For example, you can give buyers two points on each purchase up to $15 and create a system where 10 points equal $5 to spend on items in your store. Every time customers buy from you, their points increase, and they can easily use them to get more items for “free.”
If you like, you can also give customers virtual or physical loyalty cards that the points get logged into so they can easily use them at checkout.
5 examples of recurring revenue streams
There are many ways to use different recurring revenue streams in your business. Get inspiration from what these top e-commerce and retail brands are doing to reduce their customer churn rates and earn predictable revenue.
1. Fresh: Beauty and skincare brand
Recurring revenue streams: Sunk money consumables, auto-replenishments, tiered pricing, installment payments, and gifting packages.
Fresh offers a wide variety of beauty and skincare products that serve as sunk money consumables to each other, from face creams to serums and cleansers. The brand also has an auto-replenish option that gives customers a 10% discount on every replenishment order.
Many Fresh products come in various tiered prices and sizes — travel, full, and jumbo — so customers can choose whichever one works best for them. The brand lets customers pay for items in installments too. And if buyers need to surprise anyone with a beauty or skincare product, they can simply navigate to Fresh’s gifting page for relevant gift sets.
To encourage its shoppers to make more purchases with confidence and drive consistent recurring revenue, Fresh leverages user reviews and ratings across its websites and partner sites.
2. Bellami: Hair extensions and styling brand
Recurring revenue streams: Cross-selling, tiered pricing, and gifting packages.
Bellami sells hair extensions, wigs, and styling products. The company cross-sells these different products at its physical hair salons in the US and Canada — and on its website via its product and checkout pages.
For customers who are interested in different hair colors and lengths, Bellami also offers a wide range of tiered options. The brand uses styling videos and guides to show buyers how to use its products, encouraging them to revisit the site and make a purchase.
3. Jeanswest: Apparel chain store
Recurring revenue streams: Installment payments, gifting packages, and community memberships.
Jeanswest deals in male, female, and maternity clothing items. The brand integrates seamlessly with payment processor Klarna to enable shoppers to pay for items in four interest-free installments instead of all at once.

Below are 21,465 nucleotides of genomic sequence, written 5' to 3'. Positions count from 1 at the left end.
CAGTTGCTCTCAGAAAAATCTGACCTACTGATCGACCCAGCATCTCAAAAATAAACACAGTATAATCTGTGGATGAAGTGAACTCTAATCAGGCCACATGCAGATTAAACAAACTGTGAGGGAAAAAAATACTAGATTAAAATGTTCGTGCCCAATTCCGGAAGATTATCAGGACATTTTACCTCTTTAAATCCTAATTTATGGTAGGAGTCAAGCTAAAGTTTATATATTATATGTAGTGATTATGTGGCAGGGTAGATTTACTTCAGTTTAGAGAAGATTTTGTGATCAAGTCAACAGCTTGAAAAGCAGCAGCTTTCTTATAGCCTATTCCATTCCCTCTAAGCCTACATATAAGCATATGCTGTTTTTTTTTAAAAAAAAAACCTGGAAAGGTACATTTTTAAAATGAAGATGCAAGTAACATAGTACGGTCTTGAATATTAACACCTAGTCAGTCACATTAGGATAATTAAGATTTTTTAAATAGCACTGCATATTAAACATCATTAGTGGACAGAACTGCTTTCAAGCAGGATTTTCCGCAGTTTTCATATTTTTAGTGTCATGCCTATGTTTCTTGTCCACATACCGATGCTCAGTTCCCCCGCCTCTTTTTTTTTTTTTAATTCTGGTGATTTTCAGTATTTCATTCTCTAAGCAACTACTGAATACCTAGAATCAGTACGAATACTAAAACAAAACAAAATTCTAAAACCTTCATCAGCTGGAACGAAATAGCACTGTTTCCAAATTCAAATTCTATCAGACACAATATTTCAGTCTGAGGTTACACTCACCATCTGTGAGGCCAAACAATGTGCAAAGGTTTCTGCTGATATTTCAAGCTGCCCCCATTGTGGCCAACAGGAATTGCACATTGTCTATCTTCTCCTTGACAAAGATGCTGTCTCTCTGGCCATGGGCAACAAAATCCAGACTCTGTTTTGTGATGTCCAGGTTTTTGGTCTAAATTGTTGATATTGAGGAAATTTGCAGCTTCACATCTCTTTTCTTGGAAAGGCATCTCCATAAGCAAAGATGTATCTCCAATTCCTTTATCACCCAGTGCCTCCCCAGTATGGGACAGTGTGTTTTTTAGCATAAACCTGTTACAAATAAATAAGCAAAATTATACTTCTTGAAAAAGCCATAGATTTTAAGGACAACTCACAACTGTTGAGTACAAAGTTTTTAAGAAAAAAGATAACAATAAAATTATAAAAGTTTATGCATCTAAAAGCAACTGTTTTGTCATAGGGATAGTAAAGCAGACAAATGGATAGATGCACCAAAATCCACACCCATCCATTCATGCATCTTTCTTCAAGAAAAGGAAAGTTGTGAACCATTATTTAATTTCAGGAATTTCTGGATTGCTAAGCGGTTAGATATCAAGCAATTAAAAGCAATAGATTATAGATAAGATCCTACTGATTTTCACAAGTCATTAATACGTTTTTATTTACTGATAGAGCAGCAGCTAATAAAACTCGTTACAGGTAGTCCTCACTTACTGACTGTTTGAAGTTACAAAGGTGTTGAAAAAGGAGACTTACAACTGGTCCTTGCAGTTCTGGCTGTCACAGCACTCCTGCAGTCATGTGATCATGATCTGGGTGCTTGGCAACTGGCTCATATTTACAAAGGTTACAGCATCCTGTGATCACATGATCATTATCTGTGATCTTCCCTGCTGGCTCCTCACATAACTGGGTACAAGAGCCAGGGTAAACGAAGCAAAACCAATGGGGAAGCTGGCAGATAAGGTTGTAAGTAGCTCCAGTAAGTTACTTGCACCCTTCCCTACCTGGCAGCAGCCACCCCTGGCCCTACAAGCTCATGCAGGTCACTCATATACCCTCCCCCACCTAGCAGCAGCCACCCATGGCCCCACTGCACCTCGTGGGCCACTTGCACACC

To cater to shoppers looking to buy clothes for a friend, colleague, or family member, Jeanswest sells gift vouchers that can be redeemed at physical stores for up to three years.
Jeanswest also encourages customers to spend more on its site by adding a twist to the standard e-commerce community memberships. The brand runs a tiered rewards program that gives buyers who spend up to a certain amount access to guaranteed discounts, exclusive events, and other special offers.
Jeanswest boosts its revenue per customer by combining these strategies with authentic user-generated content (UGC) and collecting buyer experience feedback.
4. Sephora: Personal care and beauty product retailer
Recurring revenue streams: Standard subscription plans, auto-replenishments, cross-selling, and reward vouchers.
Sephora stocks personal care and beauty products from different brands (including its own). The retail store has a beauty subscription box package that lets customers place a recurring order for samples of five different products, either quarterly, biannually, or yearly.
At Sephora’s physical stores and on its website, shoppers also get a wide range of related product options to buy together or one after the other. For example, a customer might buy a Rare Beauty lipstick from Sephora today, then follow up with a lip liner and oil combo next week.
Via Sephora’s loyalty program, Beauty Insider, buyers also earn 1 point for every $1 they spend. And for every 500 points a customer earns, they get $10 to spend on their next order, encouraging more purchases and contributing to future revenue.
5. Urban Barn: Furniture and decor company
Recurring revenue streams: Sunk money consumables, gifting packages, and preorders.
Urban Barn specializes in furniture and interior decor items like tables, chairs, rugs, wall art, and more. Many of these products are sunk money consumables that need to be bought together or in succession to make a space look classy and presentable.
So, if you’ve bought Urban Barn furniture items for your living room, chances are you’ll get your bedroom and home office furniture from them too.
The company also offers gift cards for any occasion, from weddings to birthdays to housewarming parties. These cards can be redeemed on Urban Barn’s website or at physical stores, so receivers can choose the channel that works best for them.
Even better, the brand lets customers pre-order select furniture items at a discounted price for future delivery. And as a conversion optimization strategy, Urban Barn showcases visual UGC via inspiring “shop the look” recommendations.
Power your recurring revenue streams with user-generated content
As an e-commerce or retail brand, optimizing your website, social media, partner site, and in-store experiences is critical to securing recurring revenue. User-generated content is one powerful way to achieve this.
Gather relevant customer ratings and reviews (video and text) to populate your sales channels, and encourage purchases by sending free product samples to highly engaged shoppers or consumer communities.
Not sure where to start? Bazaarvoice is your best bet. Our products are custom-built to help you collect and maximize UGC for your business’s bottom line. Watch them in action here.